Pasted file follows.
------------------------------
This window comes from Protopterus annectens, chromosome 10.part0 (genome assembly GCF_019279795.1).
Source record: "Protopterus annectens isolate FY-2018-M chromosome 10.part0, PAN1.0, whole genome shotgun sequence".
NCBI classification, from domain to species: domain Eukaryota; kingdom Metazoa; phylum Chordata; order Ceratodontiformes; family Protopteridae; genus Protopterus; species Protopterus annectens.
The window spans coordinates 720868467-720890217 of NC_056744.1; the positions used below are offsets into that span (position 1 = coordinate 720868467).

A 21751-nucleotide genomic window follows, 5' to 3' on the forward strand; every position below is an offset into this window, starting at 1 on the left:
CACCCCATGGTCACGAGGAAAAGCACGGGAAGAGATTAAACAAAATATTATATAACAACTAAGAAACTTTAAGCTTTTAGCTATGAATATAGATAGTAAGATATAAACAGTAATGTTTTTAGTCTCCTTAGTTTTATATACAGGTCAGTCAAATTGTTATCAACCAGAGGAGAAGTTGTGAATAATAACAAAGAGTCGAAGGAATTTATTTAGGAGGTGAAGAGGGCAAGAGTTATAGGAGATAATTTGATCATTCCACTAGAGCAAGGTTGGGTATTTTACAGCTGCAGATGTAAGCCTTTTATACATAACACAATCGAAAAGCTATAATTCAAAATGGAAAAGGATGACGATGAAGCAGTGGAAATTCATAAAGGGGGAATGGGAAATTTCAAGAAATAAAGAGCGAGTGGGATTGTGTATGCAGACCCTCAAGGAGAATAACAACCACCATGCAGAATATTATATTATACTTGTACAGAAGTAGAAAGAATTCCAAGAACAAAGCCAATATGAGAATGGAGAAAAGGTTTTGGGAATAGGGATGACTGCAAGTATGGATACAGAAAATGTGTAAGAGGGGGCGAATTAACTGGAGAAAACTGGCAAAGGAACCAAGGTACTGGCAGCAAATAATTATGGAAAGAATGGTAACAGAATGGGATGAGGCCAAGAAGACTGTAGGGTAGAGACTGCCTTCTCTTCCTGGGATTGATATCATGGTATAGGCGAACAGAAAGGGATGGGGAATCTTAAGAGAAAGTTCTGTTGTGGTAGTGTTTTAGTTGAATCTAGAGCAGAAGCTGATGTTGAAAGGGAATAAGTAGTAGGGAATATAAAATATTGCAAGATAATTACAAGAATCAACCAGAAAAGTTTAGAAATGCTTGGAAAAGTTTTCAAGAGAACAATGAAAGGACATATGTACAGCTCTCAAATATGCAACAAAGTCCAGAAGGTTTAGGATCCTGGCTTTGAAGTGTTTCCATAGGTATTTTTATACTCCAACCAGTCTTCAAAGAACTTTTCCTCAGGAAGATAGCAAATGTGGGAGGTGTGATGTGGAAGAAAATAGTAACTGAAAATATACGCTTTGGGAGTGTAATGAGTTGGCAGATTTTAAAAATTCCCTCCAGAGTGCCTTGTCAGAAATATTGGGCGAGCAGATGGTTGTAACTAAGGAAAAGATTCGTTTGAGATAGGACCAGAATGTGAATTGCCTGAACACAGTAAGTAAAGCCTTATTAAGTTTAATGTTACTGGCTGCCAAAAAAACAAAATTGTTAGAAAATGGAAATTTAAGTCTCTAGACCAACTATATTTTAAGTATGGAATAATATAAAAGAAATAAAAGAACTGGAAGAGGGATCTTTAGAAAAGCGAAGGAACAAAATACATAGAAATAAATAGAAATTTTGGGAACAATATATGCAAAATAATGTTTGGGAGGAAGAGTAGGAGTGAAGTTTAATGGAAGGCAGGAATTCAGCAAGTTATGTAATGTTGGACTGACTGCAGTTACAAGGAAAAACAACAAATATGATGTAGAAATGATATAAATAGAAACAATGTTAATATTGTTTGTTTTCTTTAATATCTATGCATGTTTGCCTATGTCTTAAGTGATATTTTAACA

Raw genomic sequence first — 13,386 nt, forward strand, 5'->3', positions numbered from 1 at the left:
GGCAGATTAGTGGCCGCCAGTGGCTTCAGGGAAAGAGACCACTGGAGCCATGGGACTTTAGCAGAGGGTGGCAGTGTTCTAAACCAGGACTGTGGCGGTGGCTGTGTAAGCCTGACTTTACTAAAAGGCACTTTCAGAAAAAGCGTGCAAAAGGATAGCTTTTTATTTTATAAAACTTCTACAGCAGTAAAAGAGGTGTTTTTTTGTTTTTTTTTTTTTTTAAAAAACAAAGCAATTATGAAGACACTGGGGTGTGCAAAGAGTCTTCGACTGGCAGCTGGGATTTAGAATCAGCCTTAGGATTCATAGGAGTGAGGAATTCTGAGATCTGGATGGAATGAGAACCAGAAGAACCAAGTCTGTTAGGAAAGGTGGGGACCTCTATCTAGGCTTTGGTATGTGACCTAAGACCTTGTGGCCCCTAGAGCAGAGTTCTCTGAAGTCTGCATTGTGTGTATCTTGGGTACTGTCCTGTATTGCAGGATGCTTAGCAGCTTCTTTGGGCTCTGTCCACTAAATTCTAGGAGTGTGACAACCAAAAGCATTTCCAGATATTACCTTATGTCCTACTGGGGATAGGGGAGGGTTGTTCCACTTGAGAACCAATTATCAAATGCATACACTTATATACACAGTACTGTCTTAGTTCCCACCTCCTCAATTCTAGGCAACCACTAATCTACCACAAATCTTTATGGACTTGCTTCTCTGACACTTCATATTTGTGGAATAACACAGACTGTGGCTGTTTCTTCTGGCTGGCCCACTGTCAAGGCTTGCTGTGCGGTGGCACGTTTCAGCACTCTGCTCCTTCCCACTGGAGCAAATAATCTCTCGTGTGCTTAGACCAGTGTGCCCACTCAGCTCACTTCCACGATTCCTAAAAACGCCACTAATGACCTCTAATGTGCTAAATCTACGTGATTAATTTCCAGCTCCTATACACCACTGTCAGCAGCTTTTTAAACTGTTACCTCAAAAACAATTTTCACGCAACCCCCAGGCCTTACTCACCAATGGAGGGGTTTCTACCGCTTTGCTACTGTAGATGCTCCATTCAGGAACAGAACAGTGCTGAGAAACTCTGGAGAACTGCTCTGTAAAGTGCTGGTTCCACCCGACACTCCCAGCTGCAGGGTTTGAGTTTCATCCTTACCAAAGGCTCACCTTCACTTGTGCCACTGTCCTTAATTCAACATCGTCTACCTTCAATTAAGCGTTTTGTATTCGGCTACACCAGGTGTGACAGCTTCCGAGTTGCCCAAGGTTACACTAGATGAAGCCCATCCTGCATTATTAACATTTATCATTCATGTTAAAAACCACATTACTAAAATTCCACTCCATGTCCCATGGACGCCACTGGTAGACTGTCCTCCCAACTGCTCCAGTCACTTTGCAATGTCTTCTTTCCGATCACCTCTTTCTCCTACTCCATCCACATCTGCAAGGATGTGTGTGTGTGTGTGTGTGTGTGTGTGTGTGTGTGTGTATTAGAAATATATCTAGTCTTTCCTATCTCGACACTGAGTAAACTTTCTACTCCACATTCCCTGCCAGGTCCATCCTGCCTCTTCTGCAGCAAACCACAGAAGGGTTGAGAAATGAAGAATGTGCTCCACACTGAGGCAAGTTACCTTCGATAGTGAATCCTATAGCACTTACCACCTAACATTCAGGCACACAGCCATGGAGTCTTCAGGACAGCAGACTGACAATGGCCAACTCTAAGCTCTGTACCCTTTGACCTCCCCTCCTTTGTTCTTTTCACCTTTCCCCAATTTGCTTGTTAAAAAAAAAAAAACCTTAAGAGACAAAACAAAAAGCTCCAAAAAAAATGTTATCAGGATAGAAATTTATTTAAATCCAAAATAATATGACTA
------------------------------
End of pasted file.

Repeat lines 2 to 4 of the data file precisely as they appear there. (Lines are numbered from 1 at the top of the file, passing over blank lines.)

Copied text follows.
Source record: "Protopterus annectens isolate FY-2018-M chromosome 10.part0, PAN1.0, whole genome shotgun sequence".
NCBI classification, from domain to species: domain Eukaryota; kingdom Metazoa; phylum Chordata; order Ceratodontiformes; family Protopteridae; genus Protopterus; species Protopterus annectens.
The window spans coordinates 720868467-720890217 of NC_056744.1; the positions used below are offsets into that span (position 1 = coordinate 720868467).